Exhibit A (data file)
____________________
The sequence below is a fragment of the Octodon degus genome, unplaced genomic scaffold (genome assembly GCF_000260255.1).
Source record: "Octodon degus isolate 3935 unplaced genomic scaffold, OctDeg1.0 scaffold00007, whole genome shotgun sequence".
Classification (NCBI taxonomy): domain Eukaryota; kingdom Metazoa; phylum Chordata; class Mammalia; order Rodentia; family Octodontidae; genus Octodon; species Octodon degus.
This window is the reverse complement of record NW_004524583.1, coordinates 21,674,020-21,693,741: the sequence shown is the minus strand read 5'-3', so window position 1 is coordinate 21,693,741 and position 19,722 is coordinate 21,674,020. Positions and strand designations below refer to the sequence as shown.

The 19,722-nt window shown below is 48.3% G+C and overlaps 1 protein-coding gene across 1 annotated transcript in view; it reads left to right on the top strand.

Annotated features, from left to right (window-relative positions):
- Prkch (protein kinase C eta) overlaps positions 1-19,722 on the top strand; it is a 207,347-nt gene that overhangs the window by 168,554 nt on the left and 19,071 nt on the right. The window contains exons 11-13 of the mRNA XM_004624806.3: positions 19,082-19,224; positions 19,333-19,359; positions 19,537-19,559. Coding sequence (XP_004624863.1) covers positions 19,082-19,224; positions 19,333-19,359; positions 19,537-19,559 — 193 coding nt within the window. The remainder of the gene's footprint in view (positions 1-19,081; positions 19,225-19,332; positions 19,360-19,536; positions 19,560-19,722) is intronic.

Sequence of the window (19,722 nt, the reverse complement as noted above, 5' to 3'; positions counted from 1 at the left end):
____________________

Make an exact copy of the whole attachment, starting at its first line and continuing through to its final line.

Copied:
The sequence below is a fragment of the Octodon degus genome, unplaced genomic scaffold (genome assembly GCF_000260255.1).
Source record: "Octodon degus isolate 3935 unplaced genomic scaffold, OctDeg1.0 scaffold00007, whole genome shotgun sequence".
Classification (NCBI taxonomy): domain Eukaryota; kingdom Metazoa; phylum Chordata; class Mammalia; order Rodentia; family Octodontidae; genus Octodon; species Octodon degus.
This window is the reverse complement of record NW_004524583.1, coordinates 21,674,020-21,693,741: the sequence shown is the minus strand read 5'-3', so window position 1 is coordinate 21,693,741 and position 19,722 is coordinate 21,674,020. Positions and strand designations below refer to the sequence as shown.

The 19,722-nt window shown below is 48.3% G+C and overlaps 1 protein-coding gene across 1 annotated transcript in view; it reads left to right on the top strand.

Annotated features, from left to right (window-relative positions):
- Prkch (protein kinase C eta) overlaps positions 1-19,722 on the top strand; it is a 207,347-nt gene that overhangs the window by 168,554 nt on the left and 19,071 nt on the right. The window contains exons 11-13 of the mRNA XM_004624806.3: positions 19,082-19,224; positions 19,333-19,359; positions 19,537-19,559. Coding sequence (XP_004624863.1) covers positions 19,082-19,224; positions 19,333-19,359; positions 19,537-19,559 — 193 coding nt within the window. The remainder of the gene's footprint in view (positions 1-19,081; positions 19,225-19,332; positions 19,360-19,536; positions 19,560-19,722) is intronic.

Sequence of the window (19,722 nt, the reverse complement as noted above, 5' to 3'; positions counted from 1 at the left end):